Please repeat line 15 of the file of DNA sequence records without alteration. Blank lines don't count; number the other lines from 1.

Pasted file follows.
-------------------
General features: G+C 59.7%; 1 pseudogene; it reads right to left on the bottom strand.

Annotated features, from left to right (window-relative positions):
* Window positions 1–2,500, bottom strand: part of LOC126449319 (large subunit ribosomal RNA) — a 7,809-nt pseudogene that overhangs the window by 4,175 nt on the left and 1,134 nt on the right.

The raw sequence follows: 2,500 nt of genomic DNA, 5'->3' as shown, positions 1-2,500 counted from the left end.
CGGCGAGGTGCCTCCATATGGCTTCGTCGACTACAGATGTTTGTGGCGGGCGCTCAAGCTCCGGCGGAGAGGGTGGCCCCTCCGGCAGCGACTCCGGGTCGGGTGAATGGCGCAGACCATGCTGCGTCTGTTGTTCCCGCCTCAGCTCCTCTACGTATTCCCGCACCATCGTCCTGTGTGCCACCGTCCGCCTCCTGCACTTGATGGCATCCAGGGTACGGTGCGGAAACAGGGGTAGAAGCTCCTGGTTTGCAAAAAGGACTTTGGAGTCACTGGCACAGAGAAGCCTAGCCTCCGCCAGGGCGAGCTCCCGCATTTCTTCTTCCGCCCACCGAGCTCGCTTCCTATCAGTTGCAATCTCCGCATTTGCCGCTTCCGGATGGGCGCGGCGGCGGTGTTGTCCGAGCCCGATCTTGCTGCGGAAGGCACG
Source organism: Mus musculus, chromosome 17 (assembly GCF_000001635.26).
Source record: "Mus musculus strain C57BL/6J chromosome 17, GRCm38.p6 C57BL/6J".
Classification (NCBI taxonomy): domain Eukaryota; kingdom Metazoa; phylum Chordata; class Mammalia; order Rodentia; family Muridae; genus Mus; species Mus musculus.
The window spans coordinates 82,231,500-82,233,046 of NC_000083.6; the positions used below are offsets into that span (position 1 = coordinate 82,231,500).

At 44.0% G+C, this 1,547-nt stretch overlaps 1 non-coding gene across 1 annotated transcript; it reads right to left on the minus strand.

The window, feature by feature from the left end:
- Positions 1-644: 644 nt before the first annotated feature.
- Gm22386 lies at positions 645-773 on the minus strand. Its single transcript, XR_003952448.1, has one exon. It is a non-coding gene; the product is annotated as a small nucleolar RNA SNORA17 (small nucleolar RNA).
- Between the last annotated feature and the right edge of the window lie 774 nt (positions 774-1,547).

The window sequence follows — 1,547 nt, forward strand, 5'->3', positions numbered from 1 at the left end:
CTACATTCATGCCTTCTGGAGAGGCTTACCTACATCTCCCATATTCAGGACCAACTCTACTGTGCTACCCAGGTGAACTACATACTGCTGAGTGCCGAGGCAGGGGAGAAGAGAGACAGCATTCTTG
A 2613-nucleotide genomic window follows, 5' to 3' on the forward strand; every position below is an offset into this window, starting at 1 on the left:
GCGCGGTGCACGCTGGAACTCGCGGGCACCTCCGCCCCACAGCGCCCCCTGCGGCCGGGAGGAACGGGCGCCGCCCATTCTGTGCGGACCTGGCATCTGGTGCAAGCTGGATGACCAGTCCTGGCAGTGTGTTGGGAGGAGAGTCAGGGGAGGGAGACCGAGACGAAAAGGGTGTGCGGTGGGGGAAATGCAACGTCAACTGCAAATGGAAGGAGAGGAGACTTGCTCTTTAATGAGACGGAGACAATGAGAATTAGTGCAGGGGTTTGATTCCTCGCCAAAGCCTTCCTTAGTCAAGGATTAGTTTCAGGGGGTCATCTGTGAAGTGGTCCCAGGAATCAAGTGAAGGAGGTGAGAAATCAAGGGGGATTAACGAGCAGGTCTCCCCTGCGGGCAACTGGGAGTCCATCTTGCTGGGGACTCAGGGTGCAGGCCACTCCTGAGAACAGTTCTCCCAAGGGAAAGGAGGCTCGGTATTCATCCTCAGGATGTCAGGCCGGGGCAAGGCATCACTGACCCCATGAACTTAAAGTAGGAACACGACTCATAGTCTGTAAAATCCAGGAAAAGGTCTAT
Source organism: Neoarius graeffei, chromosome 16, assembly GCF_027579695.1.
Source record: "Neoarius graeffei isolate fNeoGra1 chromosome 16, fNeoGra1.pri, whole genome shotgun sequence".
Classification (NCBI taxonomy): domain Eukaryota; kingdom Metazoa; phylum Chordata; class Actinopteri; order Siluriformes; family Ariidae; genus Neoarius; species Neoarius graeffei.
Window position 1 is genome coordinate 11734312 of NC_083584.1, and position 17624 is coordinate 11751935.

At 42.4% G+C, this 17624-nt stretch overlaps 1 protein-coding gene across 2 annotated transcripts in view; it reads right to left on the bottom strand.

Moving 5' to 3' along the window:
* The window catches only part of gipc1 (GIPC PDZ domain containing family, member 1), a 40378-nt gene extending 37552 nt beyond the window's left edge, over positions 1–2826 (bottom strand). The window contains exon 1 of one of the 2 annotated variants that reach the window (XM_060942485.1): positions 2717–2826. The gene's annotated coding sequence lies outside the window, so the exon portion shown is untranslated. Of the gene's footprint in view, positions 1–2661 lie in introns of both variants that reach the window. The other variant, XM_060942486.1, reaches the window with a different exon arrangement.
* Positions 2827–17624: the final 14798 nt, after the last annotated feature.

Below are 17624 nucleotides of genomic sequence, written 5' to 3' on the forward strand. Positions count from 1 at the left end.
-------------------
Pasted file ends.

The window sequence follows — 1,547 nt, forward strand, 5'->3', positions numbered from 1 at the left end: